of the great Cardinal of Henry VIII. he would have been a happier, if not a wiser and better man.
"--, I charge thee fling away ambition.
By that sin fell the angels; and how can man then--
The image of his maker--hope to win by it."
We would fain have made this sketch more favorable, but in pen pictures as in portrait painting the truth demands a faithful, not a flattering, likeness.
Robert Williams was a native of Caswell County, distinguished for his attainments. He was adjutant-general of North Carolina, and a representative in Congress, (Fifth, Sixth and Seventh Congress) 1797 to 1803, and was appointed commissioner of land titles in Mississippi Territory. He was also the governor of the Territory of Mississippi from 1805 to 1809. He died in Louisiana.
Marmaduke Williams who succeeded his brother in Congress, was a native of Caswell County, born in 1772; married Mrs. Agnes Harris, nee Payne. He was by profession a lawyer. He represented Caswell County in the state senate in 1802, and the district in (the Eighth, Ninth and Tenth Congress) 1803-1809. In 1810 he removed with his family to Alabama. He was repeatedly elected to the legislature of that state, and was a delegate from Tuscaloosa County to the convention which formed the state constitution. He was a candidate for governor and defeated by William W. Bibb. In 1826 he was a commissioner to adjust the unsettled accounts between Alabama and Mississippi. In 1832 he was elected judge of the county court, which he resigned, having attained the age of seventy, which the constitution declared a disqualification in a judge. He died October 29, 1850.
Calvin Graves was born in Caswell County, in January, 1804. He was the son of Azariah Graves. His mother was the daughter of Colonel John Williams, who took a decided part in the revolution, and was Lieutenant-Colonel of a battalion raised in the Hillsboro district. He was educated at the Bingham academy in Orange, and spent one year at the university, when he commenced reading law with Judge Settle, his brother-in-law, and finished under Judge Henderson. He was admitted to the Bar in 1827. His success in the practice was flattering, but his fame rests more on his efforts in the legislature than his career as a jurist.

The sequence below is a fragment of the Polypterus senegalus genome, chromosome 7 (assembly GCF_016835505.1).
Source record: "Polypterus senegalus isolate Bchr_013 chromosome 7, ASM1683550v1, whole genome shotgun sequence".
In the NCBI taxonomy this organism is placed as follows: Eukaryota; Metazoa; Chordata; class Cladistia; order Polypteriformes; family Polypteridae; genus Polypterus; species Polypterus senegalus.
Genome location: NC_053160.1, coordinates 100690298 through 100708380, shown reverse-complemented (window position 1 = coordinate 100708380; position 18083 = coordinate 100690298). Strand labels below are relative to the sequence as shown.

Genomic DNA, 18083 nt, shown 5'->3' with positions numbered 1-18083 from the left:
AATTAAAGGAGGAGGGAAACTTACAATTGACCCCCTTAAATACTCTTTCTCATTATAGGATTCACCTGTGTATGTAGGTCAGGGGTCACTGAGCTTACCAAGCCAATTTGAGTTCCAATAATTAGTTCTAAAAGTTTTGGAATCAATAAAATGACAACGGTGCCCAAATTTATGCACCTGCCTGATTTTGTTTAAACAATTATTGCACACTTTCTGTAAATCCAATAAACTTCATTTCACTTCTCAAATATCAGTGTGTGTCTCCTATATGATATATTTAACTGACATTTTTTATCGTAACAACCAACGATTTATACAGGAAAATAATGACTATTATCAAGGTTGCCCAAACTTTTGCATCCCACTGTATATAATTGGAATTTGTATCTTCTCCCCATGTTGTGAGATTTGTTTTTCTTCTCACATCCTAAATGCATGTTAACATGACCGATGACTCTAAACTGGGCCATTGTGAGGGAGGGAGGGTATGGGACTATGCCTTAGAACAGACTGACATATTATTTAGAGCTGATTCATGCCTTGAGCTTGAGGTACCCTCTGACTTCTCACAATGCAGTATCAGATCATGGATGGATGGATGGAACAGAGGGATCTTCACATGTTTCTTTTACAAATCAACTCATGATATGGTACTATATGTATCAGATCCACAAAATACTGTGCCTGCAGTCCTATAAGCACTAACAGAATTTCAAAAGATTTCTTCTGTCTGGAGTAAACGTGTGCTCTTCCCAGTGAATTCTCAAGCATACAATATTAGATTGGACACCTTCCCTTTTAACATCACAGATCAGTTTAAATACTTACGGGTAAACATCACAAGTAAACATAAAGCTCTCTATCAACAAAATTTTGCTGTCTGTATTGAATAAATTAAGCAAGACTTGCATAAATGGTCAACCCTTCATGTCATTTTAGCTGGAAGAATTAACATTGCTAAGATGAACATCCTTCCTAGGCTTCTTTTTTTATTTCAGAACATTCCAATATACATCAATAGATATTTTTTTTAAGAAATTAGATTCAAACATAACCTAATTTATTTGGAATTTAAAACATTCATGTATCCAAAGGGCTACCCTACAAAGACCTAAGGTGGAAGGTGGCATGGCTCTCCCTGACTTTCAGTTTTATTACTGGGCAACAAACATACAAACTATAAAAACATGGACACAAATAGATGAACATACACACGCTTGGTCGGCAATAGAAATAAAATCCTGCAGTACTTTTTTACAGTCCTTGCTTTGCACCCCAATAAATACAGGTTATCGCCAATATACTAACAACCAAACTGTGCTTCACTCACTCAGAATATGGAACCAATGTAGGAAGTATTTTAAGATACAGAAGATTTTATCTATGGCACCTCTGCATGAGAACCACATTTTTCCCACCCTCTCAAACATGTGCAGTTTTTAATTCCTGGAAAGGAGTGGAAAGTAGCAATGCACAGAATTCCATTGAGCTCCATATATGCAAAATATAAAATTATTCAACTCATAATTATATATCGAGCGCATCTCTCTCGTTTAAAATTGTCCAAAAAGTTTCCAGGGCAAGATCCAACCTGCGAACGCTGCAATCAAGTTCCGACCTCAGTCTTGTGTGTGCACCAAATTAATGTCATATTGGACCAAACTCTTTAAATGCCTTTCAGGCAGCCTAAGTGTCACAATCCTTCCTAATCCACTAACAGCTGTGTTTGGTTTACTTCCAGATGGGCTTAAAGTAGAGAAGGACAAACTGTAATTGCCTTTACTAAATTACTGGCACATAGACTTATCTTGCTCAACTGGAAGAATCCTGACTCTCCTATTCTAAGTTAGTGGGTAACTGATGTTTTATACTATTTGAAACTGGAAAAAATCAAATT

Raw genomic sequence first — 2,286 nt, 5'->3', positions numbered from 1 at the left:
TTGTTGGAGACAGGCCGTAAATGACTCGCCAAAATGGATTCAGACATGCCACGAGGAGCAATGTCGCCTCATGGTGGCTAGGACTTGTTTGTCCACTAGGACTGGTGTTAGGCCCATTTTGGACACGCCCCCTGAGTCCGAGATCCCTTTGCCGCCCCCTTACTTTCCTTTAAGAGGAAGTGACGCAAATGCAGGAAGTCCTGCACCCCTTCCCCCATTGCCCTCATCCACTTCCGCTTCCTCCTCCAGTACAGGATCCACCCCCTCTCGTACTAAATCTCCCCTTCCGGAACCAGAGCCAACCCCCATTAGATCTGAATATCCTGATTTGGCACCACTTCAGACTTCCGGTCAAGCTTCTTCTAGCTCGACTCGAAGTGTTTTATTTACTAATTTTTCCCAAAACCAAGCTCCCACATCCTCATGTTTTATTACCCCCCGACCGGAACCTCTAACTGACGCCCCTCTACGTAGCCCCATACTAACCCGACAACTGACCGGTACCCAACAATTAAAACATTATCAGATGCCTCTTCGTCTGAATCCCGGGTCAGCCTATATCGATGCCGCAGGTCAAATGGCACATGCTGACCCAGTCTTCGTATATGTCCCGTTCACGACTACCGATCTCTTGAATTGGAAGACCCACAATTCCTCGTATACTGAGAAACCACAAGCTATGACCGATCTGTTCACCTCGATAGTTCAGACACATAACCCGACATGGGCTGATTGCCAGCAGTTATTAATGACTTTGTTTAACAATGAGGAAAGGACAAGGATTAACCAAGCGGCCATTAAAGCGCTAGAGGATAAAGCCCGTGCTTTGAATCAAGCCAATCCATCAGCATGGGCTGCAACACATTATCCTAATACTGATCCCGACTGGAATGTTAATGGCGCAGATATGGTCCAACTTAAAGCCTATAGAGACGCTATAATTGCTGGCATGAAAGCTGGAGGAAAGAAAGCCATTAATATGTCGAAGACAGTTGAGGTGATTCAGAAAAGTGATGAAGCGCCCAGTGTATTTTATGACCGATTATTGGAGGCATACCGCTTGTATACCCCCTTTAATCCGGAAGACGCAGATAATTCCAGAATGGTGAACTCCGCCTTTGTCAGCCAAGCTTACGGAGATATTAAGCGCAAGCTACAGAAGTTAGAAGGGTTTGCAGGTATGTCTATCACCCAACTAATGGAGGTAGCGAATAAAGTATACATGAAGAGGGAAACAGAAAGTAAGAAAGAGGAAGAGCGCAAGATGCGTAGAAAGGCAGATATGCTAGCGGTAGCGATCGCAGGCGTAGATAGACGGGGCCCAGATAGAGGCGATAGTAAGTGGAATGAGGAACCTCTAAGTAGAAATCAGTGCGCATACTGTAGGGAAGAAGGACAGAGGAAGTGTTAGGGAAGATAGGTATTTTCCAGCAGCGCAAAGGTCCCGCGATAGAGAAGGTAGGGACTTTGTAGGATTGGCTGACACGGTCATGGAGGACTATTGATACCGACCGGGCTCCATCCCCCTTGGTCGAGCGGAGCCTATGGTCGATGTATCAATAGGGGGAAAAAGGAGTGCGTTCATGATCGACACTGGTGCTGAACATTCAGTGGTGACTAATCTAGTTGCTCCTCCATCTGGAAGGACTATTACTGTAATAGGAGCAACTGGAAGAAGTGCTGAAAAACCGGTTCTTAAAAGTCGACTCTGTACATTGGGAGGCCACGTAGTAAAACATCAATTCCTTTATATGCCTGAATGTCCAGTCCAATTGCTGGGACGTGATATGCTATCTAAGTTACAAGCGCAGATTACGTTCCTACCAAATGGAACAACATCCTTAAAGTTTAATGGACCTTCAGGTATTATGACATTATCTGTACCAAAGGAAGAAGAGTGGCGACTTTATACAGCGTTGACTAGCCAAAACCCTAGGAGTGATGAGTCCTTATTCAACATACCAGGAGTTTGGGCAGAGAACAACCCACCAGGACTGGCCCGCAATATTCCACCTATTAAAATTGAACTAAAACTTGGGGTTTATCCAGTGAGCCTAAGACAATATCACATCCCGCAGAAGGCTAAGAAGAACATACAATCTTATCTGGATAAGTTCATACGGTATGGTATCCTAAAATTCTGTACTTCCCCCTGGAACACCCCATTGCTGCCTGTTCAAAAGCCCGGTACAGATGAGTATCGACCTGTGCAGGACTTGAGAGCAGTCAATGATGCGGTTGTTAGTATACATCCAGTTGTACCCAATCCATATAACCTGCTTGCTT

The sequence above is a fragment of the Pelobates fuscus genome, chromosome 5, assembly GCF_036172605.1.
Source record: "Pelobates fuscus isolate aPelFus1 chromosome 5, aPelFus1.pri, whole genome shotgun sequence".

His first appearance as a statesman was as a member of the convention of 1835 to reform the constitution. This was an able body of practiced statesmen, and afforded an admirable school for the young politician. This opportunity was not neglected by Mr. Graves. In 1840 he was elected a member of the House, and in 1842 when he was made speaker. In 1844 he was again a member, but the whig party having a majority, elected Mr. Stanley speaker. In 1846 he was returned as a member of the senate.
During this session a party move of much significance was made to re-district the state, and opposed by Mr. Graves. In 1848 he was again elected to the senate, when the parties were evenly balanced, he was elected speaker notwithstanding.
This was an important session. The lunatic asylum was constructed, and the proposition to make internal improvements by a railroad connecting the mountains with the seaboard, involving an appropriation of $2,000,000. The latter bill passed the lower House by a close vote, and after a warm and able discussion, which was maintained by both sides with eloquence and ability, and listened to with breathless anxiety by a crowded gallery, the vote was taken, and stood yeas 24, nays 24. The vote was handed by the clerk to the speaker, upon whom all eyes were now turned; Mr. Graves arose from his chair, and in a clear and audible voice announced the vote: "The clerk reports twenty-four
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